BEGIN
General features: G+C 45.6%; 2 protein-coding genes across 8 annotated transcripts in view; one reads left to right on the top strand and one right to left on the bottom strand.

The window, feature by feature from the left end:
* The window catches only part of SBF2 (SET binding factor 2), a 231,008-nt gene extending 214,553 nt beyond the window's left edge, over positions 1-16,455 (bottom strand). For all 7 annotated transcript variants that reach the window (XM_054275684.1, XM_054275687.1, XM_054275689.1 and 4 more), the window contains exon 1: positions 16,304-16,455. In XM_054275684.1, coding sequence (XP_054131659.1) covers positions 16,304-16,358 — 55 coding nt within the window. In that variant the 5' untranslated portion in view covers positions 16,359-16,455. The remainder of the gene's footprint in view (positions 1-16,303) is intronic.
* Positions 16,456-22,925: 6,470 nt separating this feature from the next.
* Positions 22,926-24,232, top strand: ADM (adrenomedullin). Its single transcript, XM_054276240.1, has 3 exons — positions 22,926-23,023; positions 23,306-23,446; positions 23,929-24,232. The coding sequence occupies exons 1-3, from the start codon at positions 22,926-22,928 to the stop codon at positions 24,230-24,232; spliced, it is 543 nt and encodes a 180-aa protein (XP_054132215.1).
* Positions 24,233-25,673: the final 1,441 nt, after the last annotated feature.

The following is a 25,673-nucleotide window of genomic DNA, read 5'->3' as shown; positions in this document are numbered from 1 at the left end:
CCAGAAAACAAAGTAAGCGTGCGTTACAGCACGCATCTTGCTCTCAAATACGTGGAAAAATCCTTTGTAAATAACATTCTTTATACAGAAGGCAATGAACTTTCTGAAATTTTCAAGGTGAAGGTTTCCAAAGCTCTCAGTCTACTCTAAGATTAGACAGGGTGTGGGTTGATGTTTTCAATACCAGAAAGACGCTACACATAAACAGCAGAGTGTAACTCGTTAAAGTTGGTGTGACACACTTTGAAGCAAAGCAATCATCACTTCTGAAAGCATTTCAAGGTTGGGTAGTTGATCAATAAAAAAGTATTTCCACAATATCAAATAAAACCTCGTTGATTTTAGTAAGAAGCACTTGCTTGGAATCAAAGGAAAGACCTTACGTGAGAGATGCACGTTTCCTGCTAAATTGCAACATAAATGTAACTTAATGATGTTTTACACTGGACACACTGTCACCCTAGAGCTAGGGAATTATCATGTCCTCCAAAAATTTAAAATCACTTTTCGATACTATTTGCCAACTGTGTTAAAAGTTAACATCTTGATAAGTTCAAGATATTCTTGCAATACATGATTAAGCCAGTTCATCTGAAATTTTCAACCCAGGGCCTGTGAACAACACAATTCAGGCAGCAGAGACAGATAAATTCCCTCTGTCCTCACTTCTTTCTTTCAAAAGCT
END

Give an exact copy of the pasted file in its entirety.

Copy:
General features: G+C 45.6%; 2 protein-coding genes across 8 annotated transcripts in view; one reads left to right on the top strand and one right to left on the bottom strand.

The window, feature by feature from the left end:
* The window catches only part of SBF2 (SET binding factor 2), a 231,008-nt gene extending 214,553 nt beyond the window's left edge, over positions 1-16,455 (bottom strand). For all 7 annotated transcript variants that reach the window (XM_054275684.1, XM_054275687.1, XM_054275689.1 and 4 more), the window contains exon 1: positions 16,304-16,455. In XM_054275684.1, coding sequence (XP_054131659.1) covers positions 16,304-16,358 — 55 coding nt within the window. In that variant the 5' untranslated portion in view covers positions 16,359-16,455. The remainder of the gene's footprint in view (positions 1-16,303) is intronic.
* Positions 16,456-22,925: 6,470 nt separating this feature from the next.
* Positions 22,926-24,232, top strand: ADM (adrenomedullin). Its single transcript, XM_054276240.1, has 3 exons — positions 22,926-23,023; positions 23,306-23,446; positions 23,929-24,232. The coding sequence occupies exons 1-3, from the start codon at positions 22,926-22,928 to the stop codon at positions 24,230-24,232; spliced, it is 543 nt and encodes a 180-aa protein (XP_054132215.1).
* Positions 24,233-25,673: the final 1,441 nt, after the last annotated feature.

The following is a 25,673-nucleotide window of genomic DNA, read 5'->3' as shown; positions in this document are numbered from 1 at the left end:
CCAGAAAACAAAGTAAGCGTGCGTTACAGCACGCATCTTGCTCTCAAATACGTGGAAAAATCCTTTGTAAATAACATTCTTTATACAGAAGGCAATGAACTTTCTGAAATTTTCAAGGTGAAGGTTTCCAAAGCTCTCAGTCTACTCTAAGATTAGACAGGGTGTGGGTTGATGTTTTCAATACCAGAAAGACGCTACACATAAACAGCAGAGTGTAACTCGTTAAAGTTGGTGTGACACACTTTGAAGCAAAGCAATCATCACTTCTGAAAGCATTTCAAGGTTGGGTAGTTGATCAATAAAAAAGTATTTCCACAATATCAAATAAAACCTCGTTGATTTTAGTAAGAAGCACTTGCTTGGAATCAAAGGAAAGACCTTACGTGAGAGATGCACGTTTCCTGCTAAATTGCAACATAAATGTAACTTAATGATGTTTTACACTGGACACACTGTCACCCTAGAGCTAGGGAATTATCATGTCCTCCAAAAATTTAAAATCACTTTTCGATACTATTTGCCAACTGTGTTAAAAGTTAACATCTTGATAAGTTCAAGATATTCTTGCAATACATGATTAAGCCAGTTCATCTGAAATTTTCAACCCAGGGCCTGTGAACAACACAATTCAGGCAGCAGAGACAGATAAATTCCCTCTGTCCTCACTTCTTTCTTTCAAAAGCT